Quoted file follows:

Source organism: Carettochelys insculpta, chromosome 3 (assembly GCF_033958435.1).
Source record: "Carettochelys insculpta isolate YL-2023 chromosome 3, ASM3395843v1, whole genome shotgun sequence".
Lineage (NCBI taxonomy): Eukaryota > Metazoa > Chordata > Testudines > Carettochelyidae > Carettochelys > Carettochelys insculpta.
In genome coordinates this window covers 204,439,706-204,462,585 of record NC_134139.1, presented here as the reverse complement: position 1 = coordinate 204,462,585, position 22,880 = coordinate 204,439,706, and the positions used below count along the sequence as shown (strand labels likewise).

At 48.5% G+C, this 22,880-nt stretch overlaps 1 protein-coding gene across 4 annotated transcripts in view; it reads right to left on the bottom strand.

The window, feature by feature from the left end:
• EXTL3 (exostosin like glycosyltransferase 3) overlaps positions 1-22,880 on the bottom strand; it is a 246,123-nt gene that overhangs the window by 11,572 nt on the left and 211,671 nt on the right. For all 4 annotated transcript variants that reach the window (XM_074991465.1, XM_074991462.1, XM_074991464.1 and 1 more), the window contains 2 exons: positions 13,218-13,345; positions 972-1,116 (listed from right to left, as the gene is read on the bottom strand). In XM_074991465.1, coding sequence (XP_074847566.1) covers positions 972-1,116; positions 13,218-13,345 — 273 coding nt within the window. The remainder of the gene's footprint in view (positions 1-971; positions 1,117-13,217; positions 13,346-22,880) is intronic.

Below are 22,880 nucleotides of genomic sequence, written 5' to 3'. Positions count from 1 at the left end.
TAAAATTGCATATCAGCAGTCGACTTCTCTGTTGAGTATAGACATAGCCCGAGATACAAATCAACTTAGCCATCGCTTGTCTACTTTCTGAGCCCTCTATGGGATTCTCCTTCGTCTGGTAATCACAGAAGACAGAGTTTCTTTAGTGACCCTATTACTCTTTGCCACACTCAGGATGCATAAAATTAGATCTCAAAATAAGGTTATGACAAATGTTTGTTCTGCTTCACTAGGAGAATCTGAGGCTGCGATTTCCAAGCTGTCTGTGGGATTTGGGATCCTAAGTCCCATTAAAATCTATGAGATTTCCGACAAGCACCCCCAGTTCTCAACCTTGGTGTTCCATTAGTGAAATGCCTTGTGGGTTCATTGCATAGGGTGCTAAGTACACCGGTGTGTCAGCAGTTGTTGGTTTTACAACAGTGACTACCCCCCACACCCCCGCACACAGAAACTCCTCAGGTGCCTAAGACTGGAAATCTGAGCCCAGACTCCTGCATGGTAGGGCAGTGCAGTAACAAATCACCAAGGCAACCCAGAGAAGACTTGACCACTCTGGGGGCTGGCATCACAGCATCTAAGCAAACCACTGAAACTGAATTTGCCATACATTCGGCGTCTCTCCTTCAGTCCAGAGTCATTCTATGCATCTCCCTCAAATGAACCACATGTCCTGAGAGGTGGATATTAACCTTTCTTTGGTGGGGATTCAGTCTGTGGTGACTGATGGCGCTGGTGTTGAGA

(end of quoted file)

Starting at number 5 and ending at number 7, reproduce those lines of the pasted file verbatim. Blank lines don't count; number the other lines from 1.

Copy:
At 48.5% G+C, this 22,880-nt stretch overlaps 1 protein-coding gene across 4 annotated transcripts in view; it reads right to left on the bottom strand.

The window, feature by feature from the left end:
• EXTL3 (exostosin like glycosyltransferase 3) overlaps positions 1-22,880 on the bottom strand; it is a 246,123-nt gene that overhangs the window by 11,572 nt on the left and 211,671 nt on the right. For all 4 annotated transcript variants that reach the window (XM_074991465.1, XM_074991462.1, XM_074991464.1 and 1 more), the window contains 2 exons: positions 13,218-13,345; positions 972-1,116 (listed from right to left, as the gene is read on the bottom strand). In XM_074991465.1, coding sequence (XP_074847566.1) covers positions 972-1,116; positions 13,218-13,345 — 273 coding nt within the window. The remainder of the gene's footprint in view (positions 1-971; positions 1,117-13,217; positions 13,346-22,880) is intronic.